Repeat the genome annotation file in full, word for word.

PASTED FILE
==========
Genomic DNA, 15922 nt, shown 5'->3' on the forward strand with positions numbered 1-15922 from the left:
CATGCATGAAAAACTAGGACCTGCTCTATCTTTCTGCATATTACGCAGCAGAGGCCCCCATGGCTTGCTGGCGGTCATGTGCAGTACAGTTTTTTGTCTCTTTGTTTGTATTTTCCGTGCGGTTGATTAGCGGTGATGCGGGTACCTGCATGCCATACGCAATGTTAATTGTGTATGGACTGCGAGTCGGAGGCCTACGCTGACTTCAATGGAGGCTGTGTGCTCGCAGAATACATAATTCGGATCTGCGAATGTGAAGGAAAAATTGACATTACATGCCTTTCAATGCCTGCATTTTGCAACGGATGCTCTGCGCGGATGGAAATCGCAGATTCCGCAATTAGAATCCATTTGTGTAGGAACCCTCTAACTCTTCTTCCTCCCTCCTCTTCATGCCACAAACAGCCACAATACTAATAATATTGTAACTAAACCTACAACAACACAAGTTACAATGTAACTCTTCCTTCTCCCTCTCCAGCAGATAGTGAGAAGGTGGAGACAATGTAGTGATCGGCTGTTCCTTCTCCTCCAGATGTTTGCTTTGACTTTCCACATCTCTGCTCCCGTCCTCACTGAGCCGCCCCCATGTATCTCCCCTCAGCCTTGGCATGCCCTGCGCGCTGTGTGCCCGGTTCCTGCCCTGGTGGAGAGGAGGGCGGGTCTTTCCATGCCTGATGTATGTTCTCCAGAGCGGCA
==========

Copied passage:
Genomic DNA, 15922 nt, shown 5'->3' on the forward strand with positions numbered 1-15922 from the left:
CATGCATGAAAAACTAGGACCTGCTCTATCTTTCTGCATATTACGCAGCAGAGGCCCCCATGGCTTGCTGGCGGTCATGTGCAGTACAGTTTTTTGTCTCTTTGTTTGTATTTTCCGTGCGGTTGATTAGCGGTGATGCGGGTACCTGCATGCCATACGCAATGTTAATTGTGTATGGACTGCGAGTCGGAGGCCTACGCTGACTTCAATGGAGGCTGTGTGCTCGCAGAATACATAATTCGGATCTGCGAATGTGAAGGAAAAATTGACATTACATGCCTTTCAATGCCTGCATTTTGCAACGGATGCTCTGCGCGGATGGAAATCGCAGATTCCGCAATTAGAATCCATTTGTGTAGGAACCCTCTAACTCTTCTTCCTCCCTCCTCTTCATGCCACAAACAGCCACAATACTAATAATATTGTAACTAAACCTACAACAACACAAGTTACAATGTAACTCTTCCTTCTCCCTCTCCAGCAGATAGTGAGAAGGTGGAGACAATGTAGTGATCGGCTGTTCCTTCTCCTCCAGATGTTTGCTTTGACTTTCCACATCTCTGCTCCCGTCCTCACTGAGCCGCCCCCATGTATCTCCCCTCAGCCTTGGCATGCCCTGCGCGCTGTGTGCCCGGTTCCTGCCCTGGTGGAGAGGAGGGCGGGTCTTTCCATGCCTGATGTATGTTCTCCAGAGCGGCA